The author of Hebrews has taken the readers on a journey through the wilderness of Sinai to warn them of dangers from the past. He has taken them through a historical story about God's rest. He has revealed to them the significance of the historical narrative to their personal lives. He has demonstrated the effectiveness of the historical narrative to guide their lives. He makes the scriptures breathe as he relates the story. He gives them a living example of how those narratives can penetrate their lives. They become a part of the story as the author relates their struggles to the struggles of the Israelites. The real connection is made when the writer says, "the good news came to us just as to them . . ." The bad news is that we can ". . . fall by following their example of disobedience."

The writer not only does that in this chapter, but he is constantly quoting from the Old Testament throughout Hebrews. He is using the Scriptures to penetrate rebellious hearts by allowing the readers to see themselves in Scripture. The author consistently reveals the effectiveness of the Scriptures to sort through their problems no matter how deep-rooted they may be.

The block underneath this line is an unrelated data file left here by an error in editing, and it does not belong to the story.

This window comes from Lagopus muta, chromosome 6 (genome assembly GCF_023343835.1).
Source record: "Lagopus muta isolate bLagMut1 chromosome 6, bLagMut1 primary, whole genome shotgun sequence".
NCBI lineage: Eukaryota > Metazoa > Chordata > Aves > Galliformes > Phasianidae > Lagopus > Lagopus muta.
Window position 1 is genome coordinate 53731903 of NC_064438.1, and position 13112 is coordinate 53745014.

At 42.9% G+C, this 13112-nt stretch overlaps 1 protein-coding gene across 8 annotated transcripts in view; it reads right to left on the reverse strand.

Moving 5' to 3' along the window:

It is no accident that the admonition for us to make every effort to enter into God's rest is followed by a descriptive purpose of God's word.

Hebrews 4:12-13
For the word of God is living and active. Sharper than any double-edged sword, it penetrates even to dividing soul and spirit, joints and marrow; it judges the thoughts and attitudes of the heart. Nothing in all creation is hidden from God's sight Everything is uncovered and laid bare before the eyes of him to whom we must give account. (NIV)

Just as God's invisible qualities are made known to us by what is seen in this natural world (Romans 1:28), God's penetrating word reveals the deepest hidden secrets of our hearts. The hidden things are revealed by what is plainly written in scripture.

Jeremiah 17:9-10
The heart is deceitful above all things and beyond cure. Who can understand it? "I the LORD search the heart and examine the mind, to reward a man according to his conduct, according to what his deeds deserve." (NIV)